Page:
Maharajadhiraja – Prithvi Narayan Shah, King of Gorkha (1723–1775; Nepali: वडामहाराजधिरज पृथ्वीनारायण शाह) was the first King of unified Nepal. He is credit for starting the campaign for a unified Nepal, for Gorkha kingdom expansion. He was the ninth generation descendant of Dravya Shah (1559–1570), the founder of the ruling house of Gorkha. Prithvi Narayan Shah succeeded his father, King Nara Bhupal Shah, to the throne of the Gorkha Kingdom in 1743, at the age of 20. was the first King of unified Nepal.
Maharajadhiraja – Prithvi Narayan Shah (born 1723?—died 1775), member of the ruling Shah family of the Gurkha (Gorkha) principality, Nepal, who conquered the three Malla kingdoms of Kāthmāndu, Pātan, and Bhādgaon in 1769 and consolidated them to found the modern state of Nepal. He also established the capital of Nepal at Kāthmāndu.
In 1742 Maharajadhiraja – Prithvi Narayan Shah became king of Gurkha. An ambitious ruler, he was able to quickly enlarge his territory by conquering the quarrelsome and disunit principalities around Gurkha. Prithvi Nārāyaṇ’s initial attempts to establish hegemony over the three Malla kingdoms were abortive, however; the raja of Kāthmāndu enlisted the aid of the East India Company in 1767 and was able to repulse Prithvi Nārāyaṇ’s encroachments. Two years later, however, after the company’s forces been recalle, Kāthmāndu was taken. This allowed Prithvi Nārāyaṇ to consolidate his territories into a new “Kingdom of Nepal,” which he made into a unified, strong, and independent state. He then annexed Tarai, Kumāon, Garhwāl, Simla, and Sikkim in northern India, as well as large portions of the Plateau of Tibet and of the valleys of the Inner Himalayas. By conquering Makwānpur, however, he brought down upon himself the combined military forces of the East India Company and the nawab of Bengal, who together succeeded in retaking that area. Nepal at that time extended from the Punjab to Sikkim and was almost twice as large in land area as it is today.
Maharajadhiraja – Prithvi Narayan Shah sealed his border and maintained peaceful but distant relations with the British, refusing to trade with them. He died before he could effectively organize the administration of his new country. Upon his death, Prithvi Nārāyaṇ was succeeded by his son, Pratāp Singh Shah.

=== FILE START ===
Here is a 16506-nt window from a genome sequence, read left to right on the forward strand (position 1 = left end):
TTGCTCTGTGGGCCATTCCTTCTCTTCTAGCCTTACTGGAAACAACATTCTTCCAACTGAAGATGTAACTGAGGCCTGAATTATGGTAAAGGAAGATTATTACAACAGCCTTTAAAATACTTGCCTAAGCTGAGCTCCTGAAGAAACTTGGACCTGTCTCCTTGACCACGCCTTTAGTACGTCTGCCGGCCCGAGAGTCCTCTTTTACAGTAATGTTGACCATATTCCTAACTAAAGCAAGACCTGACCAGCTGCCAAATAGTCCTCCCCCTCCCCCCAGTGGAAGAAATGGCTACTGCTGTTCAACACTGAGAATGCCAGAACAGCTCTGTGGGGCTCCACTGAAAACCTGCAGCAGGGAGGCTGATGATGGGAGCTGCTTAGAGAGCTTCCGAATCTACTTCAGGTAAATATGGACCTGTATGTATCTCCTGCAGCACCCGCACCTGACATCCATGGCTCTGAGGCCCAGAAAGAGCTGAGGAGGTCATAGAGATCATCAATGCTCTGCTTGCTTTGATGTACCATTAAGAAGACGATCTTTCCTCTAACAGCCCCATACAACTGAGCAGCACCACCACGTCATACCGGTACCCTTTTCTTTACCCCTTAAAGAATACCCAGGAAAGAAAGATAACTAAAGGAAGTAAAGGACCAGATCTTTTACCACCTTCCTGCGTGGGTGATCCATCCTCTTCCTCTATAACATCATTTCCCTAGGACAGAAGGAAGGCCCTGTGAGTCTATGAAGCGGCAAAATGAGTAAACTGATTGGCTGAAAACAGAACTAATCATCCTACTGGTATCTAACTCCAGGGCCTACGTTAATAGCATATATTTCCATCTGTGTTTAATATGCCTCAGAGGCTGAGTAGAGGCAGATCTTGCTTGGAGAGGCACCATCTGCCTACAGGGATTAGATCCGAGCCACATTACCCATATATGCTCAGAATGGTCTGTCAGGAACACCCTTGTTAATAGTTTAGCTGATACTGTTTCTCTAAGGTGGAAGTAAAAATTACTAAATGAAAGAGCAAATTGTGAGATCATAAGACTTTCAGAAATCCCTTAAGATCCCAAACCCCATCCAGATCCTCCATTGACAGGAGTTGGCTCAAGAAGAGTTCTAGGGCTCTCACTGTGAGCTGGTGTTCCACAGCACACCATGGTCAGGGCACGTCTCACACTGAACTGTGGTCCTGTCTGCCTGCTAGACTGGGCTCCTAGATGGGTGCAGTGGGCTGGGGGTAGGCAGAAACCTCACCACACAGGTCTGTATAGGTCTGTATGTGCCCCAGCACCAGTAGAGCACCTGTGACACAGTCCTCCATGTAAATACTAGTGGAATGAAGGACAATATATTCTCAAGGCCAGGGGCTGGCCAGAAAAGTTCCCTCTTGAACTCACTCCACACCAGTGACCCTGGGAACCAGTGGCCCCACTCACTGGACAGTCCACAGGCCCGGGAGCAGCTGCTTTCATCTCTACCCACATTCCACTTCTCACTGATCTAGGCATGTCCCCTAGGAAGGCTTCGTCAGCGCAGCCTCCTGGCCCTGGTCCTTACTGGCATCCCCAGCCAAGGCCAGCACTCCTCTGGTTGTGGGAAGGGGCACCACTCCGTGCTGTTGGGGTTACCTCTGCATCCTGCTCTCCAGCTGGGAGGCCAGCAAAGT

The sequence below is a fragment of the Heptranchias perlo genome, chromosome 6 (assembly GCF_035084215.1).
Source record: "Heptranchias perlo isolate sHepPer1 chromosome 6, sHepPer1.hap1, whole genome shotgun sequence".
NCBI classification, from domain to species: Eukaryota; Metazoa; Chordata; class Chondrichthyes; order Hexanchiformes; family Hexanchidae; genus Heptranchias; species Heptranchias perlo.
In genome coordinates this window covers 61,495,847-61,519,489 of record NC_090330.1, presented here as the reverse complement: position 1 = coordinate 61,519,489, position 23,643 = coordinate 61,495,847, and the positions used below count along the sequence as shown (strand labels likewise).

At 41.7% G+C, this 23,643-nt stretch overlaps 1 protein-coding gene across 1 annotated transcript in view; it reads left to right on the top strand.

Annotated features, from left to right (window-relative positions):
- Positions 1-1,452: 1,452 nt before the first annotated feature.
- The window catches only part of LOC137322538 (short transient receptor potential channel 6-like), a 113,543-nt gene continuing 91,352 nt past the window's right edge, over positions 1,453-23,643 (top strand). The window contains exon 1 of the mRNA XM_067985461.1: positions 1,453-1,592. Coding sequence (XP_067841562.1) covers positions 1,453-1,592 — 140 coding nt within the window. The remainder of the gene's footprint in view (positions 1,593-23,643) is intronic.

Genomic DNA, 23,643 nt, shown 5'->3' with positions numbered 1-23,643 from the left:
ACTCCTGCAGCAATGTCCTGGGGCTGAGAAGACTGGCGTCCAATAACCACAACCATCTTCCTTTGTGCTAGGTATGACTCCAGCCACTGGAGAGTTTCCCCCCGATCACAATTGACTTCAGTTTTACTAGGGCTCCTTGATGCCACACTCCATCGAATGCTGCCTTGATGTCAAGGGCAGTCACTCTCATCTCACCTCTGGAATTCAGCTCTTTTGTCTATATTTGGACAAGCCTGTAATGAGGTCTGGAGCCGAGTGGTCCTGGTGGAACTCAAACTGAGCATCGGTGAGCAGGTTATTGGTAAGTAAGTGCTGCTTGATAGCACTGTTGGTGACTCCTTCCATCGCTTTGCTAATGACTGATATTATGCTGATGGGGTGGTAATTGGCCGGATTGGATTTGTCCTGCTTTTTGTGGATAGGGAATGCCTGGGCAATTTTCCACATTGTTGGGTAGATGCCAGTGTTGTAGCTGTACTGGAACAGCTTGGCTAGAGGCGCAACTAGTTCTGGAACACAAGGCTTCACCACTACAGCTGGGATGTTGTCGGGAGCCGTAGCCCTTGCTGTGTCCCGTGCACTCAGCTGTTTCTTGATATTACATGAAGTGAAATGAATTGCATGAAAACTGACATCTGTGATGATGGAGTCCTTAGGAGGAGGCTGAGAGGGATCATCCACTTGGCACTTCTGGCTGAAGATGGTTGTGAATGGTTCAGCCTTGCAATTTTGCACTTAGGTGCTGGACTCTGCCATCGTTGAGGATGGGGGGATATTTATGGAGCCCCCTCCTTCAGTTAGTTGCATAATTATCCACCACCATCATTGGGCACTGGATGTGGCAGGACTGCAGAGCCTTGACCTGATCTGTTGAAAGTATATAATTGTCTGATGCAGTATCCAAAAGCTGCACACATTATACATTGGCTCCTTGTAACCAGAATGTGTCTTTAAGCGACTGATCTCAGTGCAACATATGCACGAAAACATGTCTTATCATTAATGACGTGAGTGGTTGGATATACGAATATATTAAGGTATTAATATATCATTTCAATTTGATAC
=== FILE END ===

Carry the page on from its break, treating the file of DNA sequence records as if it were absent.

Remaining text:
Expansion of Gorkha kindgdom
King’s reign began with an immediate military defeat; his invasion of Nuwakot in 1743 CE failed. Conquering Nuwakot was essential for the unification, as it lay between Kathmandu and the Gorkha District, making it a vital trading route to Tibet. However, he successfully conquered Nuwakot in a subsequent attack in 1744 CE. After capturing Nuwakot, he took possession of the strategic locations in the hills surrounding the Kathmandu Valley. The valley was completely cut off from the outside world and was controlled solely by Shah. He also occupied the Kuti Pass in c.1756 CE, halting all trade through the pass and preventing communication with Tibet.
After two humiliating defeats in Kirtipur, King Prithvi Narayan conquered the ancient city on his third attempt. Consequently, Jaya Prakash Malla of Kathmandu fled with his wife and took asylum in Patan, Lalitpur. He eventually began to unify his conquered lands. Weeks later, when his conquest was extend to Patan, both Jaya Prakash Malla and the King of Patan, Tej Narsingh Malla, fled again, taking refuge in Bhaktapur, which itself was conquered by Prithvi Narayan later.
Death and legacy
After losing the war of Nuwakot
my father mostly prayed at home
while I walked the streets of Gorkha
rubbing shoulders with the brave
one day I conquered Nuwakot
reversing my father’s defeat
my victory turned into a vision
One king – one kingdom
after long wait and many defeats
I finally conquered Kirtipur
Kathmandu, Patan and Bhaktapur
fell as a pack of cards
kings fled from palace to palace
and an age ended forever
from Mechi to Mahakali
my sword wove a new garland
the air is still fresh
with its fragrance.“””
Prithivi Narayan Shah: A Poem by Abhay K.
King Prithvi Narayaṇ Shah was ultimately able to capture small principalities and annex them into Gorkha. This expansion was crucial as the British colonial forces already begun colonizing the small kingdoms that form present-day India. Shah was convinc that the British forces would eventually approach his kingdom. He believe that 50 small principalities would easily be conquered by the British as part of their colonization strategy. Expanding his kingdom made it more difficult for British forces to make their move. His expansion campaign was very ambitious, especially as he was the king of a relatively small kingdom surrounded by strong and powerful neighbours.
In January 1775, at the age of 52, Shah died before he could effectively organise the administration of his new country at Devighat, Nuwakot. Upon his death his son, Pratap Singh Shah, succeed him and his unification campaign was continu by his younger son, Bahadur Shah.
A poem by poet Abhay K recounts the legacy of Prithivi Narayan Shah.
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